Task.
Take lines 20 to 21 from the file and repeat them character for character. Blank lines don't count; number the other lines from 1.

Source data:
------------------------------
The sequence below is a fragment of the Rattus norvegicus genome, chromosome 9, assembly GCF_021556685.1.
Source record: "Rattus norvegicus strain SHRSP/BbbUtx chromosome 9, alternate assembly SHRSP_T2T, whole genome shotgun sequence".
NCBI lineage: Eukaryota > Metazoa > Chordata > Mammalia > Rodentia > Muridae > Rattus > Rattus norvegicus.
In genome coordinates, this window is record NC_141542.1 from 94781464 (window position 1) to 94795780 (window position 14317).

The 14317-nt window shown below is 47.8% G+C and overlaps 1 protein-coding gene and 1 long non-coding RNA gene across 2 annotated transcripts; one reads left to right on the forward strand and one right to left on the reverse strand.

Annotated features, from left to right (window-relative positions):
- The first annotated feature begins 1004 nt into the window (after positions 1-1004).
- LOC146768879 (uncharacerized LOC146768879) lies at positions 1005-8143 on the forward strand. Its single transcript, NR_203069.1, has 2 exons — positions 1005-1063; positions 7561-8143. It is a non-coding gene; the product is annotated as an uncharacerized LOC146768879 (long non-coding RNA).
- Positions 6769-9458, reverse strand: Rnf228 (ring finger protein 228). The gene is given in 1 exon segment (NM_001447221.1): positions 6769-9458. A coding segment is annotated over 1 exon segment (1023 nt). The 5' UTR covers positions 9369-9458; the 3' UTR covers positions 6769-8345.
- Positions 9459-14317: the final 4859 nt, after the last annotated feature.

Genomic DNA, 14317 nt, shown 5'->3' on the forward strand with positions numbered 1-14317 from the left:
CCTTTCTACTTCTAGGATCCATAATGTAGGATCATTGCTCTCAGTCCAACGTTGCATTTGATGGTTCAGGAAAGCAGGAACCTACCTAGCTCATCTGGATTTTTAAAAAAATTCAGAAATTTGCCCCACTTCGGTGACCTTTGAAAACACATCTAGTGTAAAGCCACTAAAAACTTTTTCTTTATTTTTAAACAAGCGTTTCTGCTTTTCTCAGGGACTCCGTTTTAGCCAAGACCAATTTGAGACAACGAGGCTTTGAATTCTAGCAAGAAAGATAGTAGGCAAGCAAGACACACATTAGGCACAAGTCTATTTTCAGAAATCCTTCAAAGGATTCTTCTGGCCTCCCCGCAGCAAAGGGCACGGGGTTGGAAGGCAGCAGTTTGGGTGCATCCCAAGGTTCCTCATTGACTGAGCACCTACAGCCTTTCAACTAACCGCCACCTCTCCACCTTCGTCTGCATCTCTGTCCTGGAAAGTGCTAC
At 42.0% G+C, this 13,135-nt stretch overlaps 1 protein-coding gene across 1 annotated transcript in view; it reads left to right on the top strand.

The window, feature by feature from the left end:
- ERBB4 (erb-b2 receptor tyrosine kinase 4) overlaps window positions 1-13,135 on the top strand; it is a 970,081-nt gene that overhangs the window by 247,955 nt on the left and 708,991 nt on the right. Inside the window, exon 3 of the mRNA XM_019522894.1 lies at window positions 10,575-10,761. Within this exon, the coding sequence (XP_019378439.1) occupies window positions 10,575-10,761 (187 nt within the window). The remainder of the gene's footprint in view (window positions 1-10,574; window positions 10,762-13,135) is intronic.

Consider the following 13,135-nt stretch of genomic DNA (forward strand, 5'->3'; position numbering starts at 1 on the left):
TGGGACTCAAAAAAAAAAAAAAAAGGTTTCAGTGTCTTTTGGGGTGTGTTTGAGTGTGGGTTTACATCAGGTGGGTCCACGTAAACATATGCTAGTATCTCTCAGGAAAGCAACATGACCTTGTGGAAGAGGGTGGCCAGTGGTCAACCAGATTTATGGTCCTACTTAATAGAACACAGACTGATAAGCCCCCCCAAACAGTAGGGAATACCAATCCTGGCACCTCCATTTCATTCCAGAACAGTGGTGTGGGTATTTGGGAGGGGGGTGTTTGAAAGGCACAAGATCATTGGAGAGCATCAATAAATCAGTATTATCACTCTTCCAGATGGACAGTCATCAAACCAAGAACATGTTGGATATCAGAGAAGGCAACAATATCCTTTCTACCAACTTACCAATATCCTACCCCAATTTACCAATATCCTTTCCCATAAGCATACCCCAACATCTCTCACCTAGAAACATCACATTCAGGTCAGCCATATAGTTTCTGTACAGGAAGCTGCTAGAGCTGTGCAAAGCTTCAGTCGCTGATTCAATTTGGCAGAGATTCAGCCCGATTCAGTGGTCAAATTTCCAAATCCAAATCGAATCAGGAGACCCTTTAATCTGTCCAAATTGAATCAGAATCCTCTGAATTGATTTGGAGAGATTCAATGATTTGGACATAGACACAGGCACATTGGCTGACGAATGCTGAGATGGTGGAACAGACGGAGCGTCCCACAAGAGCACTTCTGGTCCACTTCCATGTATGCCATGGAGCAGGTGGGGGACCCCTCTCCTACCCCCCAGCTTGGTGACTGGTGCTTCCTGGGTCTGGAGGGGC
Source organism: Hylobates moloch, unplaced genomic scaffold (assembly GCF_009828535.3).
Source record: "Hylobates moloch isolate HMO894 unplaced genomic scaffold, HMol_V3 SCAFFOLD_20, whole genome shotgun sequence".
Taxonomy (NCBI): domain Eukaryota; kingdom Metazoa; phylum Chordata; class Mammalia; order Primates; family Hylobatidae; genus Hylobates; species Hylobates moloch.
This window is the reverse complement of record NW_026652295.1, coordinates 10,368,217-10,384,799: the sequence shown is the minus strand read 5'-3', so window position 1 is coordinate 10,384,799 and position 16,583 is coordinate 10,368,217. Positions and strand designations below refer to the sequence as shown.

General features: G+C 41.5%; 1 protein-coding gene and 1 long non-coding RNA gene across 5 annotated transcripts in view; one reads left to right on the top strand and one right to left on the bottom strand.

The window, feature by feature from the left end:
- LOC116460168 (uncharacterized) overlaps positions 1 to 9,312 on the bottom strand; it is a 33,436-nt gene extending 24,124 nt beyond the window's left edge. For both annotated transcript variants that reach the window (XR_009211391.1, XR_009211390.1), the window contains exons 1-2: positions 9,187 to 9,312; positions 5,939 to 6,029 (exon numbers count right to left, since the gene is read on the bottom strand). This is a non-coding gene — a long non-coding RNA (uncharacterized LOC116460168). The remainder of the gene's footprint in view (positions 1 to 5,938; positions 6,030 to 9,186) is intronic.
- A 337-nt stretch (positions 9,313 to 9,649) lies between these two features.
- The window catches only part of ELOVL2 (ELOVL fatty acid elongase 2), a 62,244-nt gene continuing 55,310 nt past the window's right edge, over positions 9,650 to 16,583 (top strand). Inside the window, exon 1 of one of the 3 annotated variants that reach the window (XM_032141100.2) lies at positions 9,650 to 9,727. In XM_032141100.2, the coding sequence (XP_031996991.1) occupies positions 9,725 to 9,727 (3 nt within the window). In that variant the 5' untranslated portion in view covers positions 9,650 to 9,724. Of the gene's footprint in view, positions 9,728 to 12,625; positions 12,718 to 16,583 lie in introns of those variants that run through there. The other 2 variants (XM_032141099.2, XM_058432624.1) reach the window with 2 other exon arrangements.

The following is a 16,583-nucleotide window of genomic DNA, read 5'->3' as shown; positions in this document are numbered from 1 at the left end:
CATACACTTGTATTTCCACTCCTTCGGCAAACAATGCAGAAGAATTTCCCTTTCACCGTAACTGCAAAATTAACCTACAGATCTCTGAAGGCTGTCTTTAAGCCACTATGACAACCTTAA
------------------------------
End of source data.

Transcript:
Taxonomy (NCBI): domain Eukaryota; kingdom Metazoa; phylum Chordata; class Mammalia; order Primates; family Hylobatidae; genus Hylobates; species Hylobates moloch.
This window is the reverse complement of record NW_026652295.1, coordinates 10,368,217-10,384,799: the sequence shown is the minus strand read 5'-3', so window position 1 is coordinate 10,384,799 and position 16,583 is coordinate 10,368,217. Positions and strand designations below refer to the sequence as shown.